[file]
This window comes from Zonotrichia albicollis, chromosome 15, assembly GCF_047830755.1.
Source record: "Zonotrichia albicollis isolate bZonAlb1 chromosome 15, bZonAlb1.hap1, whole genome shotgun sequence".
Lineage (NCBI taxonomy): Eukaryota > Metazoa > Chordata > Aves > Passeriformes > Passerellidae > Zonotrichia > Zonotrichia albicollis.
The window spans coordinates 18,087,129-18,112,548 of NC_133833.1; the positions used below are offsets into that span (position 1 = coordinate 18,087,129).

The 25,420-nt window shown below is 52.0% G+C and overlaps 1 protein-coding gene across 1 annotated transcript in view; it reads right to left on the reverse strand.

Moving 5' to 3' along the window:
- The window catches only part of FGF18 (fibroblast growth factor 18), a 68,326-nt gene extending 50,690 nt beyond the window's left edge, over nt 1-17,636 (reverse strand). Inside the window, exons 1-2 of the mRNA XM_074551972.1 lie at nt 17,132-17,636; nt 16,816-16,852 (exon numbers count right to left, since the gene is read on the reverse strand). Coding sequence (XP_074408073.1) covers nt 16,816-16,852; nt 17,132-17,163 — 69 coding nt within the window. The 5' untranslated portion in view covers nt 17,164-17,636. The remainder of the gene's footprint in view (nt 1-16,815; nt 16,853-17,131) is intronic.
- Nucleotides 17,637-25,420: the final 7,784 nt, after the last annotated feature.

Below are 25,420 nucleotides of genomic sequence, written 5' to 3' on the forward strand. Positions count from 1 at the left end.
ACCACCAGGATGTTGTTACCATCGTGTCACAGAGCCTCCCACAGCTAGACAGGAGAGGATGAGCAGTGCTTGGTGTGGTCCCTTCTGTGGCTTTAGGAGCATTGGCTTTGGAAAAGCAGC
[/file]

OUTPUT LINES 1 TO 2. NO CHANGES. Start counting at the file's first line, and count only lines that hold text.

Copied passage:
This window comes from Zonotrichia albicollis, chromosome 15, assembly GCF_047830755.1.
Source record: "Zonotrichia albicollis isolate bZonAlb1 chromosome 15, bZonAlb1.hap1, whole genome shotgun sequence".